“The tops of mountains are warmer than the bottom” – Science

Mountain Tops. What’s with that?

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By: Jack Fisher

A research study done by local expert scientists at The Research University of Education (TRUE) recently revealed that we might have our understanding of the world very wrong.

I have thought to myself before “How is it that mountains all seem to have snow on the top of them?” Every time I see a mountain it looks a little bit like an icecream cone that has a hole in the pointy part instead of the large circular part; but what if it’s an illusion? Just think about how mountains are positioned, the top part, where it looks cold, is closest to the sun and the part that looks warm is even further away.

Turns out, according to the aforementioned study done by experts, I might be right.

The study, that involved a poll of nearly a hundred people ranging from the ages of five to fifteen, turned out results that state “warm air rises”.

If warm air rises, then that means the air above us should be really hot. Still with me? Good.

Since the air above us should be hot, and the mountain tops are closer to the sun, the tops of mountains should be like balls of super humid fire. (I know fire can’t be humid, but it’s a metaphor. I thought you were with me!)
I am putting forward a new hypothesis, the white top of mountains isn’t snow, but white hot rocks that are so hot they feel cold when you step on them.

It’s similar to when you get so cold in the winter that you start to feel warm. When I was a child I once spent a whole day outside. During that day I picked up snow, threw snow, molded snow into snowy shapes and buried myself in it. Eventually I got very cold. The lucky part about feeling very cold was that I started feeling very warm after some time. I was told later that the warm feeling was frost-bite and it was actually a bad thing.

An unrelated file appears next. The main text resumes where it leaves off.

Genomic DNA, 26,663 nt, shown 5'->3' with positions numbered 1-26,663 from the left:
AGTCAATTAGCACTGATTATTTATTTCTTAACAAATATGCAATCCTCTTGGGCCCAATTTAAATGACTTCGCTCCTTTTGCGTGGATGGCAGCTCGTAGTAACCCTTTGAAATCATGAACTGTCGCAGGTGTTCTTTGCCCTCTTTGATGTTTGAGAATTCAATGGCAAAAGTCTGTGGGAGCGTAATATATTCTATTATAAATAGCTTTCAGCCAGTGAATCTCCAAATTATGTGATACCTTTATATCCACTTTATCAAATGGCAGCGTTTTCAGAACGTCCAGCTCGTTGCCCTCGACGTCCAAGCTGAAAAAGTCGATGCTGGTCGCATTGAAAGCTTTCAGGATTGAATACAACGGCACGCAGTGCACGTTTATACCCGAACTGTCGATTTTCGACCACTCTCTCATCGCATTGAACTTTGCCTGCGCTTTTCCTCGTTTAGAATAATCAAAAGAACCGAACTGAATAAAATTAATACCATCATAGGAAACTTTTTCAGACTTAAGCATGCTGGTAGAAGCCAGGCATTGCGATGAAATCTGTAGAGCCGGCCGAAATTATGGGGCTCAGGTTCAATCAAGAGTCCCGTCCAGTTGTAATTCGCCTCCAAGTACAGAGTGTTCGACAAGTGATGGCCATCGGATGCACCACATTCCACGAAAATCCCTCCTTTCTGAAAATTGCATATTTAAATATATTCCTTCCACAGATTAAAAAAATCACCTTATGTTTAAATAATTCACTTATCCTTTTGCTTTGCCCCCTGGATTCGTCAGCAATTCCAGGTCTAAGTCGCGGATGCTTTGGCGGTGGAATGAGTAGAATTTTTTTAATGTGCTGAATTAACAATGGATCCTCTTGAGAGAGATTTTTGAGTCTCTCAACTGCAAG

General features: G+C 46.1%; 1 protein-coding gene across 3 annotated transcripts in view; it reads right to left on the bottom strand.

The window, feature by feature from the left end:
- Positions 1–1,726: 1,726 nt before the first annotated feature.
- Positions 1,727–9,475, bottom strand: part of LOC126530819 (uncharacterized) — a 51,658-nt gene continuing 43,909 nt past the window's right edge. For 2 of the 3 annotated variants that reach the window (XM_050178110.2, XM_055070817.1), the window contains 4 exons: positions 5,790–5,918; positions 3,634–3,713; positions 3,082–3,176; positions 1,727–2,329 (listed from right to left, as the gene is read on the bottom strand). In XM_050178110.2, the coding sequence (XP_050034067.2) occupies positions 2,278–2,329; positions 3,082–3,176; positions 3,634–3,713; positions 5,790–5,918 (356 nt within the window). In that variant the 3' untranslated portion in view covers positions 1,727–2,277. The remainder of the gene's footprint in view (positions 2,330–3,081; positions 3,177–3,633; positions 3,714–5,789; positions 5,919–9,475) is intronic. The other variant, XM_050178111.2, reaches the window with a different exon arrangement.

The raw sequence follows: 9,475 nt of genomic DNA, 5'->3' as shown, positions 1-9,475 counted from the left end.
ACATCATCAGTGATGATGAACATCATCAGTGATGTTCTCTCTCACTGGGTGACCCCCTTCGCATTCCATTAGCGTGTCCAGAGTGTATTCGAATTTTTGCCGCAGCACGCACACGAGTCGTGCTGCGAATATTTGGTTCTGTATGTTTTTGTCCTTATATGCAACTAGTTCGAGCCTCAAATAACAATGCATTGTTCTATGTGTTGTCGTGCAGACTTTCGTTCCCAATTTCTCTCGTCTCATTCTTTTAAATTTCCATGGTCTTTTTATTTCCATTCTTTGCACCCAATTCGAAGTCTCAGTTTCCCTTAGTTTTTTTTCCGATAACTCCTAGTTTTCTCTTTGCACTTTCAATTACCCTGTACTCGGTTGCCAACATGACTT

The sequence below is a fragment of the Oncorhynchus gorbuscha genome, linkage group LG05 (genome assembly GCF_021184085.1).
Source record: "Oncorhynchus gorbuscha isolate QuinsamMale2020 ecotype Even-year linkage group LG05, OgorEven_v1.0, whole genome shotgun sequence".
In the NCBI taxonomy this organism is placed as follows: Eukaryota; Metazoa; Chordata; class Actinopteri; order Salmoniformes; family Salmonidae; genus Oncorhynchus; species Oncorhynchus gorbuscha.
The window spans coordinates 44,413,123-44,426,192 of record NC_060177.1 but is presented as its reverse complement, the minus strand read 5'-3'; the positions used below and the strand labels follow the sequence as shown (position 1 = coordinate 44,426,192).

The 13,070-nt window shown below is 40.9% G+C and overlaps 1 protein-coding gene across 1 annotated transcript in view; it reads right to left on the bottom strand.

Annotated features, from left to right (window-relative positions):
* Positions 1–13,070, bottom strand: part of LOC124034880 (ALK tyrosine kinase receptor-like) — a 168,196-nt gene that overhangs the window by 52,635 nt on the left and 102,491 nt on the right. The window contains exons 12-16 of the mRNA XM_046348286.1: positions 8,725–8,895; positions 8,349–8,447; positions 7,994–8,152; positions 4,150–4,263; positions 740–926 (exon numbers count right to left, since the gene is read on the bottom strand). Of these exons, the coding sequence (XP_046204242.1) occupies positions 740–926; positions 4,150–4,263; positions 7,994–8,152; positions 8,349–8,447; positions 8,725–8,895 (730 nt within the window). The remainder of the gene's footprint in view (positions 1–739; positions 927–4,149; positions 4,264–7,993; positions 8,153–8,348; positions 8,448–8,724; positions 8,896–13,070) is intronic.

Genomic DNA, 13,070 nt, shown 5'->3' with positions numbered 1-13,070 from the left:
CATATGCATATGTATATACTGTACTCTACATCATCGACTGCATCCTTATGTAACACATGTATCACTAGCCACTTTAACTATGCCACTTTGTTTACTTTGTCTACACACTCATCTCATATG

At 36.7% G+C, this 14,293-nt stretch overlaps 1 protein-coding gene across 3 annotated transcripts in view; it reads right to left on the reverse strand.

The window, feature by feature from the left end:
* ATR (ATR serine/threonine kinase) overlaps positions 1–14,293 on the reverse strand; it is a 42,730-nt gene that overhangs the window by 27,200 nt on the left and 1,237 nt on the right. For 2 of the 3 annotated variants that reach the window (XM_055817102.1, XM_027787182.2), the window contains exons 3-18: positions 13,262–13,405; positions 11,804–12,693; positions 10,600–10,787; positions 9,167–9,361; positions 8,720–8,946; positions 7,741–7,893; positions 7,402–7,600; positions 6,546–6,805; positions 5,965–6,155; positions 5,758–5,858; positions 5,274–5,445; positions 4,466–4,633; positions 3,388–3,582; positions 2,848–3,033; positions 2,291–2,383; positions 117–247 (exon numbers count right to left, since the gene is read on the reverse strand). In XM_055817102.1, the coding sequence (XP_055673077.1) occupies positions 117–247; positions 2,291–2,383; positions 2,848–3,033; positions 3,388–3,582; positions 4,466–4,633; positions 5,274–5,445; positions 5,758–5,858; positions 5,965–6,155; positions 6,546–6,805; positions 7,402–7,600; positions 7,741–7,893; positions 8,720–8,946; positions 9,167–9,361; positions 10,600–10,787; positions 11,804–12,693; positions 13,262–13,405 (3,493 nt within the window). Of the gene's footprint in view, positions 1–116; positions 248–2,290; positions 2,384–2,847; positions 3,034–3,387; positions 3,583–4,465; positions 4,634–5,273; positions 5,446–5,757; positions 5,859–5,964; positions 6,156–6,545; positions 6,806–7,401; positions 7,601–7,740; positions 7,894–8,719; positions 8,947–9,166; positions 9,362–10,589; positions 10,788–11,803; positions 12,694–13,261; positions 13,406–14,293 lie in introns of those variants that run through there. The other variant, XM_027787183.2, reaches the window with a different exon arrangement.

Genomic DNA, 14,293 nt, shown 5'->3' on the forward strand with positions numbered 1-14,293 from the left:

If people can get frostbite and feel warm, then maybe mountains actually have something akin to fire-bite. This theory is supported by expert Doctor Benjamin Smith at TRUE.

When asked, Doctor Smith explained how the sun works, “the sun is a great big ball of fire” the brilliant Doctor began, “because it is fire, and fire is the hottest kind of thing ever. [The Sun] sends its heat into our galaxy because it just can’t keep it all to itself. That would be selfish.”

“It just so happens” continued the amazing Doctor, “that Earth, which is where we are, is in the way of the heat that the Sun is giving away. When the heat hits the Earth it gets absorbed into the highest things first, then spreads to the lower things.”

I also asked the Doctor Benny Smith why hot air rises (according to reliable studies), he said, “[h]ot air rises because hot air doesn’t like cold things and the ground of the Earth is cold. The heat from the sun hits the rocks and water on the surface of the Earth and bounces right back into space like a basketball.”

Doctor Smith also revealed to us that, not only are mountains very warm on the top, but clouds are also blazingly dangerous to touch. He said “Clouds are some of the hottest things ever”.

Word to the wise, be careful of mountains. Make sure you bring a t-shirt, shorts, and lots of sunscreen. Flip-flops would also probably be a good idea.

[Disclaimer: the author has never climbed a mountain]

[Disclaimer 2: The Research University of Education is an independent institution and is only officially recognized by the country of Latveria]

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